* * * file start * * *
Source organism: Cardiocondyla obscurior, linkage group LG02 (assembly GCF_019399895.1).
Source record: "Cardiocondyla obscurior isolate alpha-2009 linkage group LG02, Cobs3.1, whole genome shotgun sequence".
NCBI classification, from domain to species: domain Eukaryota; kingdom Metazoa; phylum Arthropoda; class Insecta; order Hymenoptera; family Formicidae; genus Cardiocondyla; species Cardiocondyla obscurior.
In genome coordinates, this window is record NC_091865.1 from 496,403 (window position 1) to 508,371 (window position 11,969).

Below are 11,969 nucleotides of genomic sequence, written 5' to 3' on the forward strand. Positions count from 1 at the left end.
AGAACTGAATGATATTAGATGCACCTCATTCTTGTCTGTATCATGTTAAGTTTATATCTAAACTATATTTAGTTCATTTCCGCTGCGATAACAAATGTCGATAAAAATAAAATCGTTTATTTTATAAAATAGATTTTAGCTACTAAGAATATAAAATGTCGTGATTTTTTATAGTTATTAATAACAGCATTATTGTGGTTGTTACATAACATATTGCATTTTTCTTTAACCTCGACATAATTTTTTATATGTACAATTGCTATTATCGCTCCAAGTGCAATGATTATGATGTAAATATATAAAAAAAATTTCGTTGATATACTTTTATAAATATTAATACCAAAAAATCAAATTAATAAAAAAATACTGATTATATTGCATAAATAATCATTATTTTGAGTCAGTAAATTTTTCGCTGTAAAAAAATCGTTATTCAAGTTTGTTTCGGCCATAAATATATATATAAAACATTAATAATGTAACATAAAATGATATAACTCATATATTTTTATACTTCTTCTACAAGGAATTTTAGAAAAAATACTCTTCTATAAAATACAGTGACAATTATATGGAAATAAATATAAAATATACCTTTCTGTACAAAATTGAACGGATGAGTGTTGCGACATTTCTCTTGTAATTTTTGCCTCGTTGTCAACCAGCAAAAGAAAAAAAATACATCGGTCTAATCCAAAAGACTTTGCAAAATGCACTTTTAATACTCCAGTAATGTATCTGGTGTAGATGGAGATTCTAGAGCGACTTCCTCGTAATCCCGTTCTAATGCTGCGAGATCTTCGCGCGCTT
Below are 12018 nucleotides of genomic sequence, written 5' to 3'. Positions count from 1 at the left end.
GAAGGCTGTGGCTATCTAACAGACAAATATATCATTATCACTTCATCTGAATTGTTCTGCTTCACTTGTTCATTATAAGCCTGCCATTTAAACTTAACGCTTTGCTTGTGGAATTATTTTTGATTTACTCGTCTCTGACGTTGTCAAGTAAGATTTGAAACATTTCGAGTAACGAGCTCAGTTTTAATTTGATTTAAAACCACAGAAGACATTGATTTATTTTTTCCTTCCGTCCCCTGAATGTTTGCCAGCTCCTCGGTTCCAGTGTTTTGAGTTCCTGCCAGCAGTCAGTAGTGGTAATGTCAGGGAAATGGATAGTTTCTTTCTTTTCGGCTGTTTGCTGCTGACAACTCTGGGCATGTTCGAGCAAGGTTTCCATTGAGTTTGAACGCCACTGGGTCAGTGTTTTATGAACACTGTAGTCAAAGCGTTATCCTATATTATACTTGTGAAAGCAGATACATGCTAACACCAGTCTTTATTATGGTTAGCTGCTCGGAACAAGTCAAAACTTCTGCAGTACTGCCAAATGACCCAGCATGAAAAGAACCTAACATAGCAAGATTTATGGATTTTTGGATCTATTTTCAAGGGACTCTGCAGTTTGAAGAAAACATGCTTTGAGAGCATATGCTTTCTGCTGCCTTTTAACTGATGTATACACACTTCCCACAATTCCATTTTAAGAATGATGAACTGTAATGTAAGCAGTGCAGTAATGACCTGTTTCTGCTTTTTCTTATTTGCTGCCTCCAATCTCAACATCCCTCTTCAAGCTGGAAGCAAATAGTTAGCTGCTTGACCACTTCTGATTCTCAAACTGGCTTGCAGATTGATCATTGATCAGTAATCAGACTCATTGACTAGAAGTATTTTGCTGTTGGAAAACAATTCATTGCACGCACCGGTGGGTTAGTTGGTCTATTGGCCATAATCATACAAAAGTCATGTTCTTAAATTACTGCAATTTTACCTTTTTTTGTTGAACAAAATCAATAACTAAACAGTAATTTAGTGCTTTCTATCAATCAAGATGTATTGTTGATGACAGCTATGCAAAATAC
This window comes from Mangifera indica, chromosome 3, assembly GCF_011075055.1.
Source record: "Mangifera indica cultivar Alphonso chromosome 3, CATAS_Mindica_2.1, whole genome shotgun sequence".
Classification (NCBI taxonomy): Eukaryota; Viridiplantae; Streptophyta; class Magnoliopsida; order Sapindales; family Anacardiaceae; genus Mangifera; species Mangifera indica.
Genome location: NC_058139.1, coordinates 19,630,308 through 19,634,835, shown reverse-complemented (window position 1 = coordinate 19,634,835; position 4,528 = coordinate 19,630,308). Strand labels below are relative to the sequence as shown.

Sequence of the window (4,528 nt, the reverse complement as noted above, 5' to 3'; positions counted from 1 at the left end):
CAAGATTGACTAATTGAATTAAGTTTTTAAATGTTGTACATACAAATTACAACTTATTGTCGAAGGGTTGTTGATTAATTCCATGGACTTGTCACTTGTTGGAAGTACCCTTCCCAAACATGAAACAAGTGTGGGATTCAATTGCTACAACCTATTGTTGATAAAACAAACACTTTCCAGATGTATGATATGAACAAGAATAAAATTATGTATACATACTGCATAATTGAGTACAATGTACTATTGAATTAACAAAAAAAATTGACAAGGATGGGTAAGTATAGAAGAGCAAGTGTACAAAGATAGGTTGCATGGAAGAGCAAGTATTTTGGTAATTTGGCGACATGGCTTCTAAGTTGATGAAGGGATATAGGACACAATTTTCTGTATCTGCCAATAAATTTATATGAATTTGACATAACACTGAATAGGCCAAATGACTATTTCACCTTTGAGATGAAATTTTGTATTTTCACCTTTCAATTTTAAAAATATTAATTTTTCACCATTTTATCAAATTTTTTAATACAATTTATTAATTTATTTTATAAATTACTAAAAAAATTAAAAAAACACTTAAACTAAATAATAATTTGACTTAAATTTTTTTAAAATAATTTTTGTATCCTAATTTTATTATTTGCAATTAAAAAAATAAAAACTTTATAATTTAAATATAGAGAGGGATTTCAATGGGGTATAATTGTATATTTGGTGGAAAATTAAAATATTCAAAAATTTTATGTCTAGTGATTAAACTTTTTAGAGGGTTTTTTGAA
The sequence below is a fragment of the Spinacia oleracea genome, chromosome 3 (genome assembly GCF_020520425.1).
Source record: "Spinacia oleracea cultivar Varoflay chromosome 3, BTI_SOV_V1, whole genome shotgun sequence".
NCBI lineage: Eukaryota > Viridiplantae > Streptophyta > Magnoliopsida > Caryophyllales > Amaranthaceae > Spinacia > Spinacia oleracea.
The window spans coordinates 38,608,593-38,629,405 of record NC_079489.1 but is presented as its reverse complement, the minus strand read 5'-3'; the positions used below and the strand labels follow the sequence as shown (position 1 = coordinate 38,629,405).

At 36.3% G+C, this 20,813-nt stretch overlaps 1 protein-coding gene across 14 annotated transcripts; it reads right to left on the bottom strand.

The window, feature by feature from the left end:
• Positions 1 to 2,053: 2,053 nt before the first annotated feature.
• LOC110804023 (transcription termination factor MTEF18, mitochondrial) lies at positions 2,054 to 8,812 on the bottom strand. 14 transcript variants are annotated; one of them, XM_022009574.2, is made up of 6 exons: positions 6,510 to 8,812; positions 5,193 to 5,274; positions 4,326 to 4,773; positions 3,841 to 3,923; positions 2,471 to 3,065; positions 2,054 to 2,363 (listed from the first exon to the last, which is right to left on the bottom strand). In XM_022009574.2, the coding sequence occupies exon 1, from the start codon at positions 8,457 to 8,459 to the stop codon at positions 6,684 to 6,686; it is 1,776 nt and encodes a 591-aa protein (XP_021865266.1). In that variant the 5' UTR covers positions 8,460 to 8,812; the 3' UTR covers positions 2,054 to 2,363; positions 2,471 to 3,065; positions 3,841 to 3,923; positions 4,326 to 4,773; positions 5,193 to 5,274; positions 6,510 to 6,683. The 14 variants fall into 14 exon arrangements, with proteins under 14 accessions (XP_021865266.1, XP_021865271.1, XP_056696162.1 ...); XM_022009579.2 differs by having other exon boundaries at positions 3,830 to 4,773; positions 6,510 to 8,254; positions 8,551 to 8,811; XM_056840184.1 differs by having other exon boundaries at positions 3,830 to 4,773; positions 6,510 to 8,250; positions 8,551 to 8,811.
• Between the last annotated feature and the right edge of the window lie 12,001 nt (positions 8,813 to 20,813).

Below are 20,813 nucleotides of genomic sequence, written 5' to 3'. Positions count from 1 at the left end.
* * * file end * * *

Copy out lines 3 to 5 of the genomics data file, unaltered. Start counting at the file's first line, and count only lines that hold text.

NCBI classification, from domain to species: domain Eukaryota; kingdom Metazoa; phylum Arthropoda; class Insecta; order Hymenoptera; family Formicidae; genus Cardiocondyla; species Cardiocondyla obscurior.
In genome coordinates, this window is record NC_091865.1 from 496,403 (window position 1) to 508,371 (window position 11,969).

Below are 11,969 nucleotides of genomic sequence, written 5' to 3' on the forward strand. Positions count from 1 at the left end.